Felina | 500 comments I'm just a hair over 100 pages into this book and I am loving it. If it is truly the 'worst' of Cornwall's books then I'm happy that I read it first. Now its all up hill from here.


message 35: by Silver (new)

Silver Felina wrote: "I'm just a hair over 100 pages into this book and I am loving it. If it is truly the 'worst' of Cornwall's books then I'm happy that I read it first. Now its all up hill from here."

Haha yeah I agree, I have not got that far yet, but I am already really enjoying it.


message 36: by Terri (new)

Terri Yeah, what they said!
I am about 60 pages in and I am also loving it.
Poor Camabam. :-)
Damn Lengar! :-|
Sweet Saban who's going to be a hottie when he grows up. :-)

I really enjoy the explanations of thetemple sites, ring ditches and the earthworks around the village. With the skulls along the top to ward off baddies. (I took a guess that that wasn't really a spoiler just then).
I have watched quite a few doco's and archaeology shows on Stonehenge and pre historic man in Britain and their associated structures - ring forts/ditches, henges - and I am being drawn into Cornwall's descriptions of the landscape. To have it explained and laid out like this is sweeping me back in time.
****little spoiler****not mega though****
I also liked Cornwall's take on the hunter.
There really was a skeleton found buried in one of the outer rings at Stonehenge. He still had the flint arrowheads in him. I liked the story Cornwall wrote around this pre historic man. I have always had my own imaginings of how he got there, why he had so many arrow wounds, and why they buried him there.


message 37: by Silver (new)

Silver Terri wrote: "Yeah, what they said!
I am about 60 pages in and I am also loving it.
Poor Camabam. :-)
Damn Lengar! :-|
Sweet Saban who's going to be a hottie when he grows up. :-)..."


I have to admit even though on the whole I do not care for Lengar, when he confronted his father abother the gold, I found myself having to admit that he did make some good points.

What is Hengall doing for his people with all that treature and gold that he just keeps burried away and dosen't even use.

And though on the one hand there is some value to wanting to keep peace and be diplomatic, on the other hand for a warrior he seems kind of like a coward, and considering the enviroement they live in, it seems he is making his people weak and vulnerable to enemy threats.


message 38: by Terri (new)

Terri Don't forget to do this*****spoiler***** when we talk about the book in any detail LOL :-)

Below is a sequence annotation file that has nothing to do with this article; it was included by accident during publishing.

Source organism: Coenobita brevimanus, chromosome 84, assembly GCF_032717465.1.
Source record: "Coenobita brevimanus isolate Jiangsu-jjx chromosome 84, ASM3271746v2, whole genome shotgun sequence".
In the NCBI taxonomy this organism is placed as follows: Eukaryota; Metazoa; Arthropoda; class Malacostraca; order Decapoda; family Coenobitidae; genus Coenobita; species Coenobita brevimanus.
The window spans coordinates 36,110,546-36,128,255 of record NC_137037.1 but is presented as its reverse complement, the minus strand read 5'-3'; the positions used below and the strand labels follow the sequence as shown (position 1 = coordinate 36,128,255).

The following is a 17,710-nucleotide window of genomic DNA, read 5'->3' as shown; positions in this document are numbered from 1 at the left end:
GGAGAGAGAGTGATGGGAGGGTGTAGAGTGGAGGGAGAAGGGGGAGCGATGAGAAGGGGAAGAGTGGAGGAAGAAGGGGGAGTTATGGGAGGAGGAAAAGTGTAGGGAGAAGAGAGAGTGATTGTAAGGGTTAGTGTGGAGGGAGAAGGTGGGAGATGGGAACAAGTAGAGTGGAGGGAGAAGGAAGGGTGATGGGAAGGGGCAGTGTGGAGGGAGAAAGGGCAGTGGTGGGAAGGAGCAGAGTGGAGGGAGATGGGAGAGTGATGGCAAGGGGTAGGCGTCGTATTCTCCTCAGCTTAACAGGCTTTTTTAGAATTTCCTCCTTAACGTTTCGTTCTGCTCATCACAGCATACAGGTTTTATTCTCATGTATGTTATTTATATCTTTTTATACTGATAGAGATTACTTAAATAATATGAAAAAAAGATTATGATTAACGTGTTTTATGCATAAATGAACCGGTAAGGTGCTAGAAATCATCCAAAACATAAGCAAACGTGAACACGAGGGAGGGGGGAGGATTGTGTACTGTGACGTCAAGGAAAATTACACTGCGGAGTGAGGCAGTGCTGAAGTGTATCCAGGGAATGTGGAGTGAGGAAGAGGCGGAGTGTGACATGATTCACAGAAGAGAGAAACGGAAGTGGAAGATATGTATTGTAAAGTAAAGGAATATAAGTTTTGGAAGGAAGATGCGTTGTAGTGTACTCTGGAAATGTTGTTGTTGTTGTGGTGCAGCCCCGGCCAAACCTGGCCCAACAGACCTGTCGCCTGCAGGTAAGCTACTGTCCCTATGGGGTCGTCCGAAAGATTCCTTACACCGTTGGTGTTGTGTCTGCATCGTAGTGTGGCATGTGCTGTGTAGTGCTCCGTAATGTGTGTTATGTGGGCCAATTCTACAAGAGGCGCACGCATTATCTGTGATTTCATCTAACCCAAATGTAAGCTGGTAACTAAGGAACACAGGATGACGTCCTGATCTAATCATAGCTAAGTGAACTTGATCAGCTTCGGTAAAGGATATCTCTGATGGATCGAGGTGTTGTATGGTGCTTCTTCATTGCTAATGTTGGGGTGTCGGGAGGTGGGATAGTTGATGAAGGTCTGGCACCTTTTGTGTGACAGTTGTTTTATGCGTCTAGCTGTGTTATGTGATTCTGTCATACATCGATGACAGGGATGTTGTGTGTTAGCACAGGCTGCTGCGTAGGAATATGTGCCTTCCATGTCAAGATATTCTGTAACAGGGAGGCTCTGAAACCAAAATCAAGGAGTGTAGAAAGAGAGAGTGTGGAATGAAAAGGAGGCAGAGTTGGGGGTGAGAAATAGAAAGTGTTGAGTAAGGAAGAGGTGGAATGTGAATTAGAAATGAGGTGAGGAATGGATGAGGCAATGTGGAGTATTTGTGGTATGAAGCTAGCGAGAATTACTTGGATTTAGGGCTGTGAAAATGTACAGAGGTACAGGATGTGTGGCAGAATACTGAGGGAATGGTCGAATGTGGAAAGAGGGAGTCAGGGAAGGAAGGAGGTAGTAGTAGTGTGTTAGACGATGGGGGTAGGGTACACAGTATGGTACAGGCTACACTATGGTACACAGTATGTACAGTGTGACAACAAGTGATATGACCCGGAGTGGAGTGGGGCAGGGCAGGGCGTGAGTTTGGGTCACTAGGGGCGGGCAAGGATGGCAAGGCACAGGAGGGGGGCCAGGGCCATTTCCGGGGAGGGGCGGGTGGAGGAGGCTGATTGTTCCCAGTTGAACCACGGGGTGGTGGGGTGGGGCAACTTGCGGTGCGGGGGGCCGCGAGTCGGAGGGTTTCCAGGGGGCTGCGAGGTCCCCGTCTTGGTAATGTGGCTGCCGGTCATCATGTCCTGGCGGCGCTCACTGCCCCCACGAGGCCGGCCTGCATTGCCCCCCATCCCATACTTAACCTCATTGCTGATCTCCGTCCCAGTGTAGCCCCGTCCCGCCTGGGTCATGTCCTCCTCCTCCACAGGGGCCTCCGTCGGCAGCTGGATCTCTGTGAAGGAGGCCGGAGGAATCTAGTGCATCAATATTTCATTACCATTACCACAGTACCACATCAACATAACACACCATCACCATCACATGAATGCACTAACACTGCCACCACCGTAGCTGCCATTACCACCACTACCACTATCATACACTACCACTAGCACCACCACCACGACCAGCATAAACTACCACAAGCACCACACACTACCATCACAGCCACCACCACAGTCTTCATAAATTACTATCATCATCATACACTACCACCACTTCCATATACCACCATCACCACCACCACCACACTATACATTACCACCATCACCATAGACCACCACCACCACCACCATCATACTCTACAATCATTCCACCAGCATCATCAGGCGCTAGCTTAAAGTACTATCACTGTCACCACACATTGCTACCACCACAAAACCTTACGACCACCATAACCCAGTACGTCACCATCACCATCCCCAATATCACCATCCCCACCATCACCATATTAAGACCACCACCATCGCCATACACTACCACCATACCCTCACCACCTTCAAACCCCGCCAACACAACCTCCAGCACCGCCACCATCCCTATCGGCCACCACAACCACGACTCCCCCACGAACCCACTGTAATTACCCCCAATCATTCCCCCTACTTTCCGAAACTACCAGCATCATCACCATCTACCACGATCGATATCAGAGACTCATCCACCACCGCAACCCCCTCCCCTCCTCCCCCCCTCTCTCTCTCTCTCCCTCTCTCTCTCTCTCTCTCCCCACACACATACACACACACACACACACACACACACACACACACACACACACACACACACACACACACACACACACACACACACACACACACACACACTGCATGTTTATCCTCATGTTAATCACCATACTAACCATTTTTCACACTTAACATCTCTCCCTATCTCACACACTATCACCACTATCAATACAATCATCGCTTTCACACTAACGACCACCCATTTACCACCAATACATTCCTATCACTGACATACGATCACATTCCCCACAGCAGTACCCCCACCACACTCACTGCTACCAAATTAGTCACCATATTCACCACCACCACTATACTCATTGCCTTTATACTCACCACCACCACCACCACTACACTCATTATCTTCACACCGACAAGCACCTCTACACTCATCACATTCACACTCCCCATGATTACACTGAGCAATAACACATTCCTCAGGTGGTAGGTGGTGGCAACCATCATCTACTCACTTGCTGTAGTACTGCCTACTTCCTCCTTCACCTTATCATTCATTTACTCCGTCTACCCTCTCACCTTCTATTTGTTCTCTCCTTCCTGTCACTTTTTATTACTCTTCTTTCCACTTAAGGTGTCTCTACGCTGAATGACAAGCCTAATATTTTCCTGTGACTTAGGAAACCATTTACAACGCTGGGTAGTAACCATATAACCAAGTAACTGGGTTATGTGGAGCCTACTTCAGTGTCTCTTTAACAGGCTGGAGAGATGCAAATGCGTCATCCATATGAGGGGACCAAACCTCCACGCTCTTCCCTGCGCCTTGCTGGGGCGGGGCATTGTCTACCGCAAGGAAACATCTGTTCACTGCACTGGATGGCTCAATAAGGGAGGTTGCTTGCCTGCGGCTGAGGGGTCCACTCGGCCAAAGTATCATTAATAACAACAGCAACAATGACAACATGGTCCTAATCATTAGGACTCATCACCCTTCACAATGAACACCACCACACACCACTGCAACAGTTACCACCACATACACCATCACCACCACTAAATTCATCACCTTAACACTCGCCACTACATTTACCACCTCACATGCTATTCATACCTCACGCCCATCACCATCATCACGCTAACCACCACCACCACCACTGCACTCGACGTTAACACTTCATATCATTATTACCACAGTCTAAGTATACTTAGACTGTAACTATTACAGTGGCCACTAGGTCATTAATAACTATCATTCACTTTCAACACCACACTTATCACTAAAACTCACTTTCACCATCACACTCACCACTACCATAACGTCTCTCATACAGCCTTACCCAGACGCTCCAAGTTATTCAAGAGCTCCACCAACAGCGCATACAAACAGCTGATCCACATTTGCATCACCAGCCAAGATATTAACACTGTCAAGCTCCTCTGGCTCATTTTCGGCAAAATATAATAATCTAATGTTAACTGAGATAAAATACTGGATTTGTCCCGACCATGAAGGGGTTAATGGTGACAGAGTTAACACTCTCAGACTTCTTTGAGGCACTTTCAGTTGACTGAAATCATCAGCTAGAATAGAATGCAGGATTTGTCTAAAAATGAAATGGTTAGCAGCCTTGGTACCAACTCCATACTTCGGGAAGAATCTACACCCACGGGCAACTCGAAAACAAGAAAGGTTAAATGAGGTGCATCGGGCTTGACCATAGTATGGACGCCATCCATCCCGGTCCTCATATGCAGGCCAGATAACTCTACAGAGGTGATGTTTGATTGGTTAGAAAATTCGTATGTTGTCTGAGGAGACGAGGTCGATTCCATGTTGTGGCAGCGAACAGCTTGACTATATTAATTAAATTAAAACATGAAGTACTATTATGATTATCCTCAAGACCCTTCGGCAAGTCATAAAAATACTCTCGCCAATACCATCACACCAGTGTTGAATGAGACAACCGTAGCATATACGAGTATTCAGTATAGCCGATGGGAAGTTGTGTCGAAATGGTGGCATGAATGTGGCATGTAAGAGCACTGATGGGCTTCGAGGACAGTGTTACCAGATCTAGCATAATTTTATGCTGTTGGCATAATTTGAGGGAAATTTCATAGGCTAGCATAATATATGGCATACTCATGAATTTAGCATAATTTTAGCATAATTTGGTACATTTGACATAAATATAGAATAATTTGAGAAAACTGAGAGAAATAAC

*******************Spoiler***********************
I totally agree! I thought the exact same thing at the time. His arguments were valid. What is the point of burying it in his hut? He should wear it at least, and let his favourite women wear it so that the whole village gets to admire the gold. I understand Hengall wanting peace. But he can have peace and still let his people enjoy the treasure.


message 39: by Silver (new)

Silver **slight spoiler***

Not to mention, even if he does not want to activly go to war, when they know there are rival clans lurking around, it would not hurt to use some of the gold for warrior to at least help protect the village should there be an attack.


message 40: by Terri (new)

Terri *********little spoilers***********
That's true. He's made a bad choice concerning the gold. Only thing is. Lengar is a bad seed. I am not looking forward to the day that he becomes chieftain.
I wonder what he'll do to Saban.


message 41: by Felina (last edited Sep 13, 2010 10:01PM) (new)

Felina | 500 comments **Maybe spoiler**

You ladies will find that he has very good reason for not wanting to make war with Cathallo.


message 42: by Terri (new)

Terri Ohhhhhhh. I shall keep reading.......


message 43: by Felina (new)

Felina | 500 comments ****Actual spoiler****

In fact, I think Hengar might be a brilliant chieftain. He certainly has the mind set of the European royalty to follow him. Ha ha.


message 44: by Terri (new)

Terri ho ho.
Now I am curious!


message 45: by Amy (new)

Amy | 74 comments I've been totally preoccupied by "life" the past couple of days, but now I think I'm ready to dedicate some quality time to reading again. I have a little left to read in The Piano Teacher, then I'll be ready to start Stonehenge. So, hang on, I'm coming! :)


message 46: by Donna (new)

Donna | 39 comments Amy, you're not alone... I'm still coming too! (humming a few bars of "Hold on, I'm coming. Hold on, I'm coming" by Sam and Dave.)

For all of those not quite ready to begin, don't let a few "speedsters" stop you. There are a few of us still lagging behind.

OK, you guys who have started already - stop rubbing it in! lol


message 47: by Felina (new)

Felina | 500 comments I just started early cause I tend to be a slow reader and a lot of people were saying it wasn't very good so I expected to slog through it. But turns out its kinda awesome...hence the head start.


message 48: by Terri (last edited Sep 14, 2010 02:32PM) (new)

Terri Aww Amy and Donna (The Orange Dahlia)!!! I wish, wish, wish you were reading this too right now. Trying so hard to hold back my spoilers. :-0
Sigh.

________________________
*******************little spoiler*******************
I actually find some of Cornwells descriptions of these people humorous. The crotch grabbing to ward of evil spirits (glad the girls do it too) and the short burst of dancing they do to enter the ring circles as they approach the neighbours. The little bursts of dancing cracked me up.


message 49: by Felina (new)

Felina | 500 comments I just love all the descriptions of their religious practices. Seems so pointless in our society now. Its really interesting to read about a people who spend almost every waking moment in contemplation and adherence to their gods. Its so contrary to our life now.


message 50: by Terri (new)

Terri Their innocence is endearing. I am quite touched by it.


« previous 1 3 4 5
back to top